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Greendale Panther Baseball Flourishes on Brinkman Field

Week#55: Recreation area set aside by early planners still used for baseball. Brinkman Field named after First Village President.

Greendale Panther Baseball Flourishes on Brinkman Field Greendale Panther Baseball Flourishes on Brinkman Field Greendale Panther Baseball Flourishes on Brinkman Field Greendale Panther Baseball Flourishes on Brinkman Field Greendale Panther Baseball Flourishes on Brinkman Field Greendale Panther Baseball Flourishes on Brinkman Field Greendale Panther Baseball Flourishes on Brinkman Field Greendale Panther Baseball Flourishes on Brinkman Field Greendale Panther Baseball Flourishes on Brinkman Field Greendale Panther Baseball Flourishes on Brinkman Field

History records and explains past events, while folklore preserves what people widely remember.

History and Folklore!

"It's a beautiful day for a ballgame... Let's play two!" That was the catchphrase of Chicago Cubs great Ernie Banks who loved to play baseball. After spending a short time with the Greendale Panthers players and coaches this past week, I can tell you they exude that same joy of the game. Kyle Senft’s mom Karen said he eats, sleeps and drinks baseball. I’m sure that would be a common refrain from all the moms and dads of these players. But that’s not really a complaint. The moms, dads, brothers, sisters and cousins all come out to the ballgames, at least for a playoff game like the one Friday night.  

They won the first game against Greenfield on Tuesday night 6 to 5, advancing to round two for the game against the Whitnall Falcons. The game started out with a bang. The first Whitnall batter on the first pitch socked a home run. Yikes. But that’s when Freshman pitcher Zach Miller took control. He retired the next three batters and Greendale came up to bat.

Ben Moore singled up the middle, Zach Henderson reached on a walk, and then Senior Kyle Senft doubled to left center for the first RBI of the game. By the time the bottom of the first inning was over the Panthers led 6 to 1. After that the pitching and defense were excellent. One key play came in the top of the fifth when Senior Nate VanElls fielded a ground ball and started a double play that ended a Whitnall rally. With the score at the end of the fifth inning, Greendale 9 and Whitnall 5, Nate Van Ells took over for winning pitcher Zach Miller and shut down the Falcons for the final two innings. This win was a total team effort. Baseball sure is fun when your team wins.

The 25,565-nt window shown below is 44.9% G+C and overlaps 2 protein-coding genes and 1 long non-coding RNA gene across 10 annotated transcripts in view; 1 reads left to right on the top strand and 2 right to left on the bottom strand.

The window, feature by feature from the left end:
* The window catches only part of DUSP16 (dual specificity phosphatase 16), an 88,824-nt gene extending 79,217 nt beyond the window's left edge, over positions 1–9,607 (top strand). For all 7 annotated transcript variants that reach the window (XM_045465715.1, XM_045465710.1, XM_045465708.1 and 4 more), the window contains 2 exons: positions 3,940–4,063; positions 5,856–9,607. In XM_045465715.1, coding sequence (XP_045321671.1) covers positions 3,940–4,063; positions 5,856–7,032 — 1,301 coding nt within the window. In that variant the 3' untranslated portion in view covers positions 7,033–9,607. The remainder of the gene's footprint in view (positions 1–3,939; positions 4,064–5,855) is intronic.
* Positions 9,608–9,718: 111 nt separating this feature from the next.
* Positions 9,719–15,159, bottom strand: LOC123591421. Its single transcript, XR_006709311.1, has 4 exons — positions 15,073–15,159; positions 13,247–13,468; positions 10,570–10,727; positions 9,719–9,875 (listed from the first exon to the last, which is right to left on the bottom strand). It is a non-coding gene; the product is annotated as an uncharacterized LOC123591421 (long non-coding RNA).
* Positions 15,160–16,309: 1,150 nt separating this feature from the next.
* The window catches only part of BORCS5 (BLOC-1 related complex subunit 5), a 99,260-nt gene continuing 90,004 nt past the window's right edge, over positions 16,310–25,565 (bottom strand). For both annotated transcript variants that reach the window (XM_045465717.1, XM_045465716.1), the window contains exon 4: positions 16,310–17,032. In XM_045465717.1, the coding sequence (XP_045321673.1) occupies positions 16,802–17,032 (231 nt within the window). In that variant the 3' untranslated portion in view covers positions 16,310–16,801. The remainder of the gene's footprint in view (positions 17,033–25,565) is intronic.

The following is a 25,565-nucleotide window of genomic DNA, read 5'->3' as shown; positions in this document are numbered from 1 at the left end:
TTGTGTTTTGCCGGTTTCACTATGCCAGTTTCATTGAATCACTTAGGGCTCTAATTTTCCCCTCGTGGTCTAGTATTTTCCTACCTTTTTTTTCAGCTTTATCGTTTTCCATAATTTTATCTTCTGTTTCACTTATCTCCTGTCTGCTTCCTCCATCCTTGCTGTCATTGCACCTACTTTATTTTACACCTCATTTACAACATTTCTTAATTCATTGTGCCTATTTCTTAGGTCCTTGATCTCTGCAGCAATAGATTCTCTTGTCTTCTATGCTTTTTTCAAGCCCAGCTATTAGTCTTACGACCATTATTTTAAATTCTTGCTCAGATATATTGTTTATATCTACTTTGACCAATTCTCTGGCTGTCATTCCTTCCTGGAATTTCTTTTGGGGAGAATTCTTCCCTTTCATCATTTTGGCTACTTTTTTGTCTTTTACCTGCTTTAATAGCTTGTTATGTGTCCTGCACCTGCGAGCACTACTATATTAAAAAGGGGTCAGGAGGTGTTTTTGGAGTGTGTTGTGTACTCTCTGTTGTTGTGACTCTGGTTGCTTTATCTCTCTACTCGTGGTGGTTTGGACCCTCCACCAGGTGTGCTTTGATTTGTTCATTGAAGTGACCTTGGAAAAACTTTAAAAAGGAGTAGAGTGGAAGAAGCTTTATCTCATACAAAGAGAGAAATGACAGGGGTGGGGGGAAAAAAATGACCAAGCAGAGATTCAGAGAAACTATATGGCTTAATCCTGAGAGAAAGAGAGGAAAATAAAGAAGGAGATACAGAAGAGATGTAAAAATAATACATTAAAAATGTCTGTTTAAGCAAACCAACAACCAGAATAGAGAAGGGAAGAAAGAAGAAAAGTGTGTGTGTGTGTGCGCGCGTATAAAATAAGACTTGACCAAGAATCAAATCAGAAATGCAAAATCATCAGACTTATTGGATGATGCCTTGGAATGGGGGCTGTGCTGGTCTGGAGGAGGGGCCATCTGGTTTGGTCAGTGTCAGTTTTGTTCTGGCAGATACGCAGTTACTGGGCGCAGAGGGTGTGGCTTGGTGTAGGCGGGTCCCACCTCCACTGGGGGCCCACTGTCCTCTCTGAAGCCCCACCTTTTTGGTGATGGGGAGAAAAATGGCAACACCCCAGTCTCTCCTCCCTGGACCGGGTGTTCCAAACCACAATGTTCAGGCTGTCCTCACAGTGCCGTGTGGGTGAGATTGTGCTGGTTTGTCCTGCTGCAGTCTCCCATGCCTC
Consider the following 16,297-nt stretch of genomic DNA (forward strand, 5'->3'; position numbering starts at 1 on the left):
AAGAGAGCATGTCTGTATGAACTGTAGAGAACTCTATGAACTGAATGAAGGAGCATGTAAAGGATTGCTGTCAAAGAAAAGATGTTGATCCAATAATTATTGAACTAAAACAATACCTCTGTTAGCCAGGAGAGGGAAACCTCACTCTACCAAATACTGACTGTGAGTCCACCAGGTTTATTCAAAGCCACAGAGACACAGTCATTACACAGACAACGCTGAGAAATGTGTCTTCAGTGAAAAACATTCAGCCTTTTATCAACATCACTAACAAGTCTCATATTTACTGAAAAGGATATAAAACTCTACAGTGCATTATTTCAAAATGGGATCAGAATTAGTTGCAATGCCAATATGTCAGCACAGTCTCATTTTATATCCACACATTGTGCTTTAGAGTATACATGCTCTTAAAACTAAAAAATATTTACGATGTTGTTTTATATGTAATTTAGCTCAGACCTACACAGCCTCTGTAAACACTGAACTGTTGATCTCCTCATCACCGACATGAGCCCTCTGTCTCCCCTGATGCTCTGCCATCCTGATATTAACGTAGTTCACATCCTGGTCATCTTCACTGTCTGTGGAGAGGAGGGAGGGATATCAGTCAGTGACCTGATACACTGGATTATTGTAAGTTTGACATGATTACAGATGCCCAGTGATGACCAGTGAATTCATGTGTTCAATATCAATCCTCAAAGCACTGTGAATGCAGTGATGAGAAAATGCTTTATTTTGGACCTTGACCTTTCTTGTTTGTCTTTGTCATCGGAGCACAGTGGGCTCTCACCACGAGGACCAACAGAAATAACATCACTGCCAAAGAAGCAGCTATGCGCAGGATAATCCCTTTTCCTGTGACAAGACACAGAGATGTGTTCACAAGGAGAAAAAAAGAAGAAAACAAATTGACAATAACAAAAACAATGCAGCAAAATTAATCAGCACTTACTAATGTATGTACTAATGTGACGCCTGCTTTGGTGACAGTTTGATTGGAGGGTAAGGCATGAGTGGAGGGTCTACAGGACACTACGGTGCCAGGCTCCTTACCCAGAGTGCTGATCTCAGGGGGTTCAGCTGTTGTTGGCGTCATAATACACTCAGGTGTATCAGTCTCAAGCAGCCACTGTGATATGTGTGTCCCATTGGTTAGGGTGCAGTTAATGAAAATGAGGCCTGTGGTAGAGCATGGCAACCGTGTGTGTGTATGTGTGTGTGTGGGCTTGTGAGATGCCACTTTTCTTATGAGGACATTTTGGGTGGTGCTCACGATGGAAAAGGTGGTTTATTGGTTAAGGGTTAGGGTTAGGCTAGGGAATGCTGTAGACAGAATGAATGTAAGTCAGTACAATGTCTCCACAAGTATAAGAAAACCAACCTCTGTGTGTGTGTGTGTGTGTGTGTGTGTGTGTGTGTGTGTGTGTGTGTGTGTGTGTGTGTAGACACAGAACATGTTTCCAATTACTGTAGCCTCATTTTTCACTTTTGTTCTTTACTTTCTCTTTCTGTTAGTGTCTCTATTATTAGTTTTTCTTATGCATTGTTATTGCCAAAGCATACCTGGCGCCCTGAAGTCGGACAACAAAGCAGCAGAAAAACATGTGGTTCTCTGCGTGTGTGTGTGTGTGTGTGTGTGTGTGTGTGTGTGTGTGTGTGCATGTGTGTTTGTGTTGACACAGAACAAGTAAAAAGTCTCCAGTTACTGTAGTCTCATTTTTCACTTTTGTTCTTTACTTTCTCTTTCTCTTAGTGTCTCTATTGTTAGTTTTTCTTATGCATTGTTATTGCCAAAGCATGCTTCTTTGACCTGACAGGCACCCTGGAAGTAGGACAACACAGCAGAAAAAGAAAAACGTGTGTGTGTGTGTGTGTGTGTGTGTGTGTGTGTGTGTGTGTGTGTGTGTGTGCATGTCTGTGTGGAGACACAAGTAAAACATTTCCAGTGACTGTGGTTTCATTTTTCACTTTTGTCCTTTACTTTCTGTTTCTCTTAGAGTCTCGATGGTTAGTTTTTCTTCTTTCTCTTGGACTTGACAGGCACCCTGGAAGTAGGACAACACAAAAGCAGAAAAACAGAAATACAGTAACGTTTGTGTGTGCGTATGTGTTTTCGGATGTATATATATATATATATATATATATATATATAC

Greendale baseball has a rich tradition. Hall of Fame coach Robin Schrank coached teams to the State Championship in 1980, 1987 and 1995. First year head coach Brian Johnsen appears to be ready to take a run at the championship in the next few years. The team is young, with only two seniors graduating. Brian is a physical education teacher at Canterbury Grade School (last 9 years), and has previous high school coaching experience of 12 years.

Baseball is obviously in Brian’s blood. He was a first team all-state player at Franklin High School (boo!) under coach Jim Hughes, the all-time winningest baseball coach in NCAA history. He played collegiately at Ripon College and Carroll University. He coaches “because of my passion for baseball, and for developing student athletes into not only great baseball players, but better people as they move on after high school”. The two seniors are perfect examples of that desire.

Senior third baseman/pitcher Kyle Senft will be heading to UW-Oshkosh and plans to play baseball. In high school baseball takes a special kind of commitment. The season stretches into the middle of the summer, particularly as the team moves on in the tournament. Between practices and games the players spend at least 20 hours per week on baseball. But that doesn’t mean cutting the academics short. Kyle is planning on a career in Engineering, so you know he succeeded in his high school studies as well. Parents Ken and Laura can be proud of their son’s accomplishments.  

Senior shortstop/pitcher Nate VanElls has received a baseball scholarship to Northwest Missouri State. He hopes to have a career in conservation but also plans on studying history. I asked him what he liked about Greendale High School. He said the camaraderie of the kids, the great teachers, the good academics, and the small class sizes. Nate’s mom Laura is somewhat happy to be almost done washing his dirty uniform. From what I saw Nate likes to play in the dirt. But Laura and Nate’s dad Mark must be having bittersweet memories as the four years of Greendale baseball get closer to the end. They will certainly miss the wins and losses of Nate’s years in high school.

Baseball is a great team sport, and it flourishes in Greendale because of the support of the Greendale parents, the Greendale athletic department, the Home Run Club, and the Greendale fans. All I can say is ‘Let’s play two’!